That evening, we went to the address John had given us. As I thought, it wasn’t a house. It was a campground not far from the mall. The sign said that the campground was closed, but even from the parking lot, I could see a couple of tents attempting, unsuccessfully, to hide from view. And a small fire.
And John. He was sitting by the fire like he was the one keeping it burning.
We were a hundred yards away so I couldn’t see details. But I knew it was John. There’s something about the way he carries himself. Confident without being arrogant.
We sat in the car. It was warm. And I wanted to see what was happening.
A young couple crawled out of one of the tents. She was expecting. Another guy crawled out of the other tent. They walked toward the fire.
Apparently, John had a pot in the fire. He reached for a bowl, filled it, and handed it to her. John took another bowl and filled it for one of the guys.
John stood up. He looked across the empty campground, across the parking lot, straight at us. He tilted his head in what may have been a nod. And turned back toward the fire and the young people and spread out his arms, just for a moment. And they all sat down.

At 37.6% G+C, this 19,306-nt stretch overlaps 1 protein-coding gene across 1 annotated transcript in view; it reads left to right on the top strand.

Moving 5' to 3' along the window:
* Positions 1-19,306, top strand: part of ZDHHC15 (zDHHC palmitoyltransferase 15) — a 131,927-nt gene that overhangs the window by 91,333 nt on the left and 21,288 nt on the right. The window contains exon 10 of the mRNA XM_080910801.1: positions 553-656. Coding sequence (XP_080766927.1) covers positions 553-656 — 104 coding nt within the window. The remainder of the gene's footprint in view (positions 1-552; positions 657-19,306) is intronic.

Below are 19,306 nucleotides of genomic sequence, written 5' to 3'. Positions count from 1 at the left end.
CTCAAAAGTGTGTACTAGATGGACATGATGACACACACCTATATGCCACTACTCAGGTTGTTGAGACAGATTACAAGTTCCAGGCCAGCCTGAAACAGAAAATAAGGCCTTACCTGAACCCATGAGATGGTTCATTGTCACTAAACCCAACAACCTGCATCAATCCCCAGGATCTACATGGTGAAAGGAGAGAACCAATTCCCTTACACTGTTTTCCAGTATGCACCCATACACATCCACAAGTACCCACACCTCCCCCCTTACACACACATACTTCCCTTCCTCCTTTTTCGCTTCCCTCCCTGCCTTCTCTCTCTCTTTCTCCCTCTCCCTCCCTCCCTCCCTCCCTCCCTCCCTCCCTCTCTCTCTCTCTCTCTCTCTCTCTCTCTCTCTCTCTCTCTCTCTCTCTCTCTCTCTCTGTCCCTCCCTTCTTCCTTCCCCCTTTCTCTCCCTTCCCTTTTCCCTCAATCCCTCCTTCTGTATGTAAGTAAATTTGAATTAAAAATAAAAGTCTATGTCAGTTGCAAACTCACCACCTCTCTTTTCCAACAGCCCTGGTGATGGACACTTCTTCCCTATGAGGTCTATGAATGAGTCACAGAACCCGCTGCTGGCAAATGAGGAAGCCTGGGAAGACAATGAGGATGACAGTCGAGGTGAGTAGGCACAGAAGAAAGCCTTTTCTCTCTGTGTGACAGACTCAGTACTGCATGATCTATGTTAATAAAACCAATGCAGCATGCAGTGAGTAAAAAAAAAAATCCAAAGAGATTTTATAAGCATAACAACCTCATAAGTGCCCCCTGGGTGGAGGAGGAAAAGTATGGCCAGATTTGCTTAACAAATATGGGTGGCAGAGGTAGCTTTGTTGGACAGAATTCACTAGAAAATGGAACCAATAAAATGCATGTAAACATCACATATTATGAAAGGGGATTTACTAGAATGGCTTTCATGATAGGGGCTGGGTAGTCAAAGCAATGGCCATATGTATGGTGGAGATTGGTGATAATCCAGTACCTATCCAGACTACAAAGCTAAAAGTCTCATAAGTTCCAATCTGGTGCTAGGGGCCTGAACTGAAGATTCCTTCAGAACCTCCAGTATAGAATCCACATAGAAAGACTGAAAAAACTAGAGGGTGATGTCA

We left, not saying a word. A little later, I heard Nancy whispering. “God, hide them in your hand.” After some recent stories about homeless camps being cleared out, I understood her fear.
When I asked him about it a couple days later, all he said was, “as I have loved you, so you must love one another.”
That night, we put some blankets in the car and went back to the campground. It was empty. “Loving one another is going to take some looking,” I said.